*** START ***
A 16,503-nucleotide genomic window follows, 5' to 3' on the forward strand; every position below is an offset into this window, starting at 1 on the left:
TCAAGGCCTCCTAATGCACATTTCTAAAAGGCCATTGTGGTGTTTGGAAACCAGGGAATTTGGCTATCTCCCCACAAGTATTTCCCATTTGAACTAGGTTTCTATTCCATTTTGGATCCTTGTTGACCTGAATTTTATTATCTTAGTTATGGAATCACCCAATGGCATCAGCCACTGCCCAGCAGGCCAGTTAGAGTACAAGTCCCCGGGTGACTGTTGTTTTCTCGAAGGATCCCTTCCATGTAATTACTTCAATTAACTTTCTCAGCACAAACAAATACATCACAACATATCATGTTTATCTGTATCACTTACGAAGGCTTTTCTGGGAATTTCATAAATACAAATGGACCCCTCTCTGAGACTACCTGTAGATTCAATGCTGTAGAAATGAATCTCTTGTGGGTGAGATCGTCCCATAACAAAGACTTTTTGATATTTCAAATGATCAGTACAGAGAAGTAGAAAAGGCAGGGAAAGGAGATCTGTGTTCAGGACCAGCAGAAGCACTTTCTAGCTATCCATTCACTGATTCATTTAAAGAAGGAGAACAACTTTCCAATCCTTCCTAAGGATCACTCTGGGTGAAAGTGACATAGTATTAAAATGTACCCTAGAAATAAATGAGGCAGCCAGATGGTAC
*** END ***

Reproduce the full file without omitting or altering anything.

A 16,503-nucleotide genomic window follows, 5' to 3' on the forward strand; every position below is an offset into this window, starting at 1 on the left:
TCAAGGCCTCCTAATGCACATTTCTAAAAGGCCATTGTGGTGTTTGGAAACCAGGGAATTTGGCTATCTCCCCACAAGTATTTCCCATTTGAACTAGGTTTCTATTCCATTTTGGATCCTTGTTGACCTGAATTTTATTATCTTAGTTATGGAATCACCCAATGGCATCAGCCACTGCCCAGCAGGCCAGTTAGAGTACAAGTCCCCGGGTGACTGTTGTTTTCTCGAAGGATCCCTTCCATGTAATTACTTCAATTAACTTTCTCAGCACAAACAAATACATCACAACATATCATGTTTATCTGTATCACTTACGAAGGCTTTTCTGGGAATTTCATAAATACAAATGGACCCCTCTCTGAGACTACCTGTAGATTCAATGCTGTAGAAATGAATCTCTTGTGGGTGAGATCGTCCCATAACAAAGACTTTTTGATATTTCAAATGATCAGTACAGAGAAGTAGAAAAGGCAGGGAAAGGAGATCTGTGTTCAGGACCAGCAGAAGCACTTTCTAGCTATCCATTCACTGATTCATTTAAAGAAGGAGAACAACTTTCCAATCCTTCCTAAGGATCACTCTGGGTGAAAGTGACATAGTATTAAAATGTACCCTAGAAATAAATGAGGCAGCCAGATGGTAC